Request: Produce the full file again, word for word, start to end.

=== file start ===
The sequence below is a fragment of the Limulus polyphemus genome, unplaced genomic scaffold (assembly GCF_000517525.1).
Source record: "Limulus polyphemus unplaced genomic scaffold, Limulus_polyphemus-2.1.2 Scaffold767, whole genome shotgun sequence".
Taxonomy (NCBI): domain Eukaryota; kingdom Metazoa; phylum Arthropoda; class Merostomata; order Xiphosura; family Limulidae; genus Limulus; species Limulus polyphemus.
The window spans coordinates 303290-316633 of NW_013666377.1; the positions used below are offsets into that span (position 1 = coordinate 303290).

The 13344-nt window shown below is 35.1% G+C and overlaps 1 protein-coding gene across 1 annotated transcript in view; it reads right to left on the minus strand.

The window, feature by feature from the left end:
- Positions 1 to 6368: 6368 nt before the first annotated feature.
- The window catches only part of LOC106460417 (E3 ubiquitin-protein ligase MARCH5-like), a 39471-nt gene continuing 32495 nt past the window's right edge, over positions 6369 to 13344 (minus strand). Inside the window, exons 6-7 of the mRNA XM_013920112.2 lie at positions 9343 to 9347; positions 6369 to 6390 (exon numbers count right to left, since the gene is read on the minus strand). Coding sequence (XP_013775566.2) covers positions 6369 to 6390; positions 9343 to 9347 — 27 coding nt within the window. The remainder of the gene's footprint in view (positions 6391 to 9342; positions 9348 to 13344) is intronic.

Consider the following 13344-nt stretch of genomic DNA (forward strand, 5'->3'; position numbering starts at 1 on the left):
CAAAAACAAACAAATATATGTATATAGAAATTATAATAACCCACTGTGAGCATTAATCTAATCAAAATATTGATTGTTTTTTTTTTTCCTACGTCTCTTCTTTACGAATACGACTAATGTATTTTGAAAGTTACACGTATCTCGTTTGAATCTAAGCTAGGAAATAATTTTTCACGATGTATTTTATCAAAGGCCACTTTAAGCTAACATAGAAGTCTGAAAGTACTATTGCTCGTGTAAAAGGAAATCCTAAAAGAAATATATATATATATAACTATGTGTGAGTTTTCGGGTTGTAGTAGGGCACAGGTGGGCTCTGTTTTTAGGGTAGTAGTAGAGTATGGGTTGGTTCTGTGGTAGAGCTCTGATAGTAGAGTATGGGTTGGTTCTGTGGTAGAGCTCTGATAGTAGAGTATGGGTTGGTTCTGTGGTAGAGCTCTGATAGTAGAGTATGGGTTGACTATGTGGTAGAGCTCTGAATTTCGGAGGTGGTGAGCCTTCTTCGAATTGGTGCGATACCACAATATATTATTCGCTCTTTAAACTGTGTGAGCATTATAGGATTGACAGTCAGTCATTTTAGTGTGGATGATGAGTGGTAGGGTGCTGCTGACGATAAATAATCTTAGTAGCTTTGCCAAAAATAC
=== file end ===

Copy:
The sequence below is a fragment of the Limulus polyphemus genome, unplaced genomic scaffold (assembly GCF_000517525.1).
Source record: "Limulus polyphemus unplaced genomic scaffold, Limulus_polyphemus-2.1.2 Scaffold767, whole genome shotgun sequence".
Taxonomy (NCBI): domain Eukaryota; kingdom Metazoa; phylum Arthropoda; class Merostomata; order Xiphosura; family Limulidae; genus Limulus; species Limulus polyphemus.
The window spans coordinates 303290-316633 of NW_013666377.1; the positions used below are offsets into that span (position 1 = coordinate 303290).

The 13344-nt window shown below is 35.1% G+C and overlaps 1 protein-coding gene across 1 annotated transcript in view; it reads right to left on the minus strand.

The window, feature by feature from the left end:
- Positions 1 to 6368: 6368 nt before the first annotated feature.
- The window catches only part of LOC106460417 (E3 ubiquitin-protein ligase MARCH5-like), a 39471-nt gene continuing 32495 nt past the window's right edge, over positions 6369 to 13344 (minus strand). Inside the window, exons 6-7 of the mRNA XM_013920112.2 lie at positions 9343 to 9347; positions 6369 to 6390 (exon numbers count right to left, since the gene is read on the minus strand). Coding sequence (XP_013775566.2) covers positions 6369 to 6390; positions 9343 to 9347 — 27 coding nt within the window. The remainder of the gene's footprint in view (positions 6391 to 9342; positions 9348 to 13344) is intronic.

Consider the following 13344-nt stretch of genomic DNA (forward strand, 5'->3'; position numbering starts at 1 on the left):
CAAAAACAAACAAATATATGTATATAGAAATTATAATAACCCACTGTGAGCATTAATCTAATCAAAATATTGATTGTTTTTTTTTTTCCTACGTCTCTTCTTTACGAATACGACTAATGTATTTTGAAAGTTACACGTATCTCGTTTGAATCTAAGCTAGGAAATAATTTTTCACGATGTATTTTATCAAAGGCCACTTTAAGCTAACATAGAAGTCTGAAAGTACTATTGCTCGTGTAAAAGGAAATCCTAAAAGAAATATATATATATATAACTATGTGTGAGTTTTCGGGTTGTAGTAGGGCACAGGTGGGCTCTGTTTTTAGGGTAGTAGTAGAGTATGGGTTGGTTCTGTGGTAGAGCTCTGATAGTAGAGTATGGGTTGGTTCTGTGGTAGAGCTCTGATAGTAGAGTATGGGTTGGTTCTGTGGTAGAGCTCTGATAGTAGAGTATGGGTTGACTATGTGGTAGAGCTCTGAATTTCGGAGGTGGTGAGCCTTCTTCGAATTGGTGCGATACCACAATATATTATTCGCTCTTTAAACTGTGTGAGCATTATAGGATTGACAGTCAGTCATTTTAGTGTGGATGATGAGTGGTAGGGTGCTGCTGACGATAAATAATCTTAGTAGCTTTGCCAAAAATAC